A section of leaders of the Legio Maria of African Church Mission has claimed that politicians from Migori County are interfering with its affairs.
They made the allegation five days after a bloody confrontation between police and Legio Maria adherents at Got Kwer shrine in Migori, that left eight people dead.
Two children are still missing following the Monday chaos which left scores injured, including a police officer.
The clash happened when members of a faction allied to Pope Raphael Adika held a prayer session at the Got Kwer shrine, sparking protest from his opponents.
The Legio Maria adherents were commemorating the 28th anniversary of the death of its founder Melkio Ondetto.
On Saturday, Cardinal Nahashon Ondieki Nyakondo convened a press conference at St Peters Manyatta Church in Kisumu.
Flanked by a section of Legio Maria leaders, he said politics had infiltrated the church and was to blame for the chaos.
"From the public pronouncements, politics is behind the hardline positions taken by our brothers. This is purely a church matter, not politics," said Pope Adika."
A similar fracas occurred on September 14, 2019, when goons invaded the shrine after faithful converged and injured some of them.
Cardinal Nyakondo said, "Some have announced that they will turn our shrine into a museum. They are well known and they are partly to blame for the chaos."
While extending an olive branch to the faction led by Lawrence Kalul, Pope Adika urged members of Legio Maria to maintain peace despite the ongoing wrangles.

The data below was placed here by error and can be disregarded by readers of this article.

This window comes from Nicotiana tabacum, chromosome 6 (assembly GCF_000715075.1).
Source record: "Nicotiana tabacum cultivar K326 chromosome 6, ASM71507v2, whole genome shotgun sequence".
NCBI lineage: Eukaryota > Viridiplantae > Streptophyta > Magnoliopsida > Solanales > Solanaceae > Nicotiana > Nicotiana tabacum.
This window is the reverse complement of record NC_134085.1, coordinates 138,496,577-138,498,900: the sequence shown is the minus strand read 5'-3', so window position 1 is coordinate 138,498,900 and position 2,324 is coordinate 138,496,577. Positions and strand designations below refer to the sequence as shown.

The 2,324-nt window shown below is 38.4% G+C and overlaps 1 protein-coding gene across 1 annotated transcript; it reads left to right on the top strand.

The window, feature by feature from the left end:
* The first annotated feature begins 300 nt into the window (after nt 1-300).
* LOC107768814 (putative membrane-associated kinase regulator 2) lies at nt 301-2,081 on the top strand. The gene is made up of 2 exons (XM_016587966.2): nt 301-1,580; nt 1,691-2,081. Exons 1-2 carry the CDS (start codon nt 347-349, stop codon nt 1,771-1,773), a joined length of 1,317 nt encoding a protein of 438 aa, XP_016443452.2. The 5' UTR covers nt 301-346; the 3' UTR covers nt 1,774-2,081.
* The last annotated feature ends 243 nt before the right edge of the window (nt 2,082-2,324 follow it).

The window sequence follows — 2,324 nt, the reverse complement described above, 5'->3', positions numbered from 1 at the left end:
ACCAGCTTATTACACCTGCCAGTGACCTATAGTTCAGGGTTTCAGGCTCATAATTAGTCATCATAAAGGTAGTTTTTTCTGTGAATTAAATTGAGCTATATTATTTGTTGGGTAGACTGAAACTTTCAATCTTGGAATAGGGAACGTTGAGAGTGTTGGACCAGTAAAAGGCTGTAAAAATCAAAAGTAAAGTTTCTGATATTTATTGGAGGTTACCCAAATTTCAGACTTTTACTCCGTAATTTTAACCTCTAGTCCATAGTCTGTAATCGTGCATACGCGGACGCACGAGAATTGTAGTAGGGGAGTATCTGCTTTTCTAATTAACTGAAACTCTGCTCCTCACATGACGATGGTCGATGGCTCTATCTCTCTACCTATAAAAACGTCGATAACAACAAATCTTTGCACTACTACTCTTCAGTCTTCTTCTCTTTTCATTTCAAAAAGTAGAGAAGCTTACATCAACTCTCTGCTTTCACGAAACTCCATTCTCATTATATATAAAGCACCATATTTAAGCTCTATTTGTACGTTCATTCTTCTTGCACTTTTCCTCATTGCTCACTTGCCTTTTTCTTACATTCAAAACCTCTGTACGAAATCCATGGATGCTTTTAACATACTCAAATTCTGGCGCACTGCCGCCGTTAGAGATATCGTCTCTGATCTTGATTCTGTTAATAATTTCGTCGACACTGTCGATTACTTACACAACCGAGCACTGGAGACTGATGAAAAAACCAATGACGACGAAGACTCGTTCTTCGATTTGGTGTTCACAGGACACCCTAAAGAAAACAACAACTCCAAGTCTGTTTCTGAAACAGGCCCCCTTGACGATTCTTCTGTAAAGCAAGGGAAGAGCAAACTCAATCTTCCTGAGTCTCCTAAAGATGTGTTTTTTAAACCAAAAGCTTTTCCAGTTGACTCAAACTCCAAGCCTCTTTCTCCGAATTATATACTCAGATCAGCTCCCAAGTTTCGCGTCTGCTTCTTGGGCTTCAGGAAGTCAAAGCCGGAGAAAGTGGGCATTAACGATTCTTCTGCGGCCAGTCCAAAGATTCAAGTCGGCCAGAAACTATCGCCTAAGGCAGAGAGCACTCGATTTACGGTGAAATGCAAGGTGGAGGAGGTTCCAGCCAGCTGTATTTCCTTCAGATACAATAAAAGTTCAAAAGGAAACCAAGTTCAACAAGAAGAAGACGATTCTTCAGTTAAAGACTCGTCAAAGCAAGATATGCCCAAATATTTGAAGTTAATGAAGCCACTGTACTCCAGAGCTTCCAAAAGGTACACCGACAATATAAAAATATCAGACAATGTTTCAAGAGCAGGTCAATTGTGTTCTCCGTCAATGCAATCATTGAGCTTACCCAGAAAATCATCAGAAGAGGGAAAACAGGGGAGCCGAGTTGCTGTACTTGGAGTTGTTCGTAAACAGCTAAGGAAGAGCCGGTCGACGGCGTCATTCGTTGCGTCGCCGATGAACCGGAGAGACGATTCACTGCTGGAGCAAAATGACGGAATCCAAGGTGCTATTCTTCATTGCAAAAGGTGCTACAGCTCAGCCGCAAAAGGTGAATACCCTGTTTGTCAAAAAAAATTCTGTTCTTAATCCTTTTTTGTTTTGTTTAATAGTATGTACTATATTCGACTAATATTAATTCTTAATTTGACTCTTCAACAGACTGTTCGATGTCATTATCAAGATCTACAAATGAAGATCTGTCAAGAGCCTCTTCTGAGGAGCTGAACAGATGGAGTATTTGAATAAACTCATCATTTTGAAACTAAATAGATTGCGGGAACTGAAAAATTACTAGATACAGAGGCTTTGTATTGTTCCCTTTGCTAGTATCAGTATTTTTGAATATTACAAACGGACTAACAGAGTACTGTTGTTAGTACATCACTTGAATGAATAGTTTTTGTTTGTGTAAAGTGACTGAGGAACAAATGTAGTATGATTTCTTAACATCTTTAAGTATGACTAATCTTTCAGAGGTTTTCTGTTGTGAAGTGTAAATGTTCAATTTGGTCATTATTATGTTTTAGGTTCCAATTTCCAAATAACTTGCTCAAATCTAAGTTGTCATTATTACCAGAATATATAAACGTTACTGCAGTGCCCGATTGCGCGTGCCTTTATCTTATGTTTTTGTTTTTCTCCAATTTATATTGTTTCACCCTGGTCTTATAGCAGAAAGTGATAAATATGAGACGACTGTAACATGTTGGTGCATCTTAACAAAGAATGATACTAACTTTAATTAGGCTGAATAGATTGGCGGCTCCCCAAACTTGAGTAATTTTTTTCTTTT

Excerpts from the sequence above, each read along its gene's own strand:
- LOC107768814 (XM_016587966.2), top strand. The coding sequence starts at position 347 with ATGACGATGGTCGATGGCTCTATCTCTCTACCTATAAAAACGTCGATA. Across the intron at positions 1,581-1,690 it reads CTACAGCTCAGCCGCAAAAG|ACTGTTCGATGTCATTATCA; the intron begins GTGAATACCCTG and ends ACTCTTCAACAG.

According to the Adika faction, the leadership wrangles between the Pope and the late Pope Ong'ombe ended after a High Court ruling which declared the former the bonafide leader of the church.
"The Christians who reside in this church are our brothers and sisters and not our enemies.
We urge them to respect the court verdict and church Constitution," said Cardinal Ondieki.
He also denied reports that Pope Adika wanted to exhume the remains of Melkio Ondetto and move them elsewhere.
The resolutions were made at an Apostolic Council meeting held by the church leadership on Friday, where they also directed that the shrine remain closed pending completion of investigations into the chaos witnessed at Got Kwer.
For the first time, the leaders revealed details of the famous 'handshake' that brought a temporary truce between Pope Raphael Adika and the late Romanus Ong'ombe.
Reverend Timothy Abwao said that the other faction led by some hardliners had decided not to follow the agreement they made and cited before a High Court Judge in Migori.
"The terms and conditions of the agreement was that Romanus Ong'ombe would revert back to his position as a Cardinal of the church and was given an honorary position of the Patriarch. He voluntarily agreed and was not coerced," said Reverend Abwao.
He said when this was announced, the hardliners refused to accept the position, and instead decided to go against it after it had already been registered in court and an order issued.
The truce had led to hope that the decades-old wrangles in the church would come to an end but they still persist .